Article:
AP file photo / Tennessee men's basketball coach Rick Barnes, pictured, might need to count on redshirt sophomore Zach Kent much more this season with the Vols' frontcourt having lost a wealth of experience from recent seasons as players moved on to the next level.

LEXINGTON, Ky. — Leading by six points at the break, the fifth-ranked Kentucky men's basketball used a 14-0 run to start the second half and was up by 24 before winning 86-69 against top-ranked Tennessee on Saturday night at Rupp Arena, halting the Volunteers' program-record winning streak after 19 games.

The Vols (23-2, 11-1 Southeastern Conference) are back at home Tuesday to face Vanderbilt (9-16, 0-12), which has lost 13 straight games but did take Tennessee to overtime Jan. 23 in Nashville before losing 88-83.

With Saturday's loss, Tennessee fell into a tie for first place in the league with 19th-ranked LSU (21-4, 11-1), which beat Kentucky 73-71 on Tuesday. Kentucky (21-4, 10-2) is alone in third in the SEC standings.

Tennessee's Jordan Bone scored a team-high 19 points and had six assists, while Admiral Schofield had 17 points on 7-for-18 shooting with six rebounds before fouling out. Grant Williams scored 16 points and had a team-high eight rebounds. He did most of his work with free throws, making eight of nine.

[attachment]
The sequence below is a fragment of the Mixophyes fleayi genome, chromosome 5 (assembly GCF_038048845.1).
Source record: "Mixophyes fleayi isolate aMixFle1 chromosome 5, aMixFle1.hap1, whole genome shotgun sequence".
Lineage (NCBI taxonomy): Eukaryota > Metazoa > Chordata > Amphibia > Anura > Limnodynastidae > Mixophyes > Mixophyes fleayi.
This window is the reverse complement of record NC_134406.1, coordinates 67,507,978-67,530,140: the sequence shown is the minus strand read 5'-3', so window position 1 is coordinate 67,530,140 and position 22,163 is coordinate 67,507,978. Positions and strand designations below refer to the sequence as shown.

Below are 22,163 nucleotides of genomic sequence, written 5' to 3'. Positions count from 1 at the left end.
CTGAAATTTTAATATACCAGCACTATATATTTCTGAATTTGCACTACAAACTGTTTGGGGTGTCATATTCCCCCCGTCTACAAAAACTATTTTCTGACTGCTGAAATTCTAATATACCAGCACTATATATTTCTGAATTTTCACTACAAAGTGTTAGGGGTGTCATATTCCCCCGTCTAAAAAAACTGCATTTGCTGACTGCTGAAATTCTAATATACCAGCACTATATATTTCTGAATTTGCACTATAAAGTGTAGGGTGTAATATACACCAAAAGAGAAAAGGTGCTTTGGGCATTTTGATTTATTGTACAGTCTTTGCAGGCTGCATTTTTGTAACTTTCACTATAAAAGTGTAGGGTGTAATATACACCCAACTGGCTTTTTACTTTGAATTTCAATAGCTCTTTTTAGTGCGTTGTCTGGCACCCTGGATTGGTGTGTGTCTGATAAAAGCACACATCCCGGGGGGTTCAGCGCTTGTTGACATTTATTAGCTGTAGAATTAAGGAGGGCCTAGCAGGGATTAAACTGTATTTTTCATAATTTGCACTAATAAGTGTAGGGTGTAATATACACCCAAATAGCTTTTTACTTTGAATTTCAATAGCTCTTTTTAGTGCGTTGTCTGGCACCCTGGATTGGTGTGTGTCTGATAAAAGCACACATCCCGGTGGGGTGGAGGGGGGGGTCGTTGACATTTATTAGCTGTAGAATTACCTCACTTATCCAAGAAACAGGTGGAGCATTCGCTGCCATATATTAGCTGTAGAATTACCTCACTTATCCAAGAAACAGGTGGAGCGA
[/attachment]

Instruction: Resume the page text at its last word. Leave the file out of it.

Tennessee never really had an answer for the Wildcats' P.J. Washington, who finished with 23 points on 9-of-12 shooting. Kentucky shot 55 percent from the field, becoming only the second team this season to top 50 percent against the Vols. The other, Kansas, defeated Tennessee 87-81 on Nov. 23 in a neutral-site matchup.

Kentucky's Keldon Johnson had 13 of his 19 points in the first half, while the Wildcats' Tyler Herro finished with 15 and Reid Travis had 11.

Here's the good, the bad and the verdict for Tennessee from Saturday's loss:


Not much. Tennessee never quit, if one were looking for such a thing.


The Vols were physically outmatched Saturday. They needed to keep Kentucky out of the paint, and they didn't. They needed to keep the Wildcats off the offensive glass, and they didn't. Washington did nearly all of his work from five feet and in. Offensively, a lot of the Vols' shots were short.


Coming off Kentucky's last-second loss at home to LSU, it was no surprise the Wildcats came out ready to play. The bigger shock was that for most of the game, Tennessee didn't respond well to the elevated level of intensity from both the Wildcats and a raucous Rupp Arena crowd. It's basketball and it's still the regular season, so there's still time for Tennessee to recover, and with LSU and another matchup against Kentucky coming in two of their next four games, the Vols will have opportunities to answer to the questions raised by Saturday's game.

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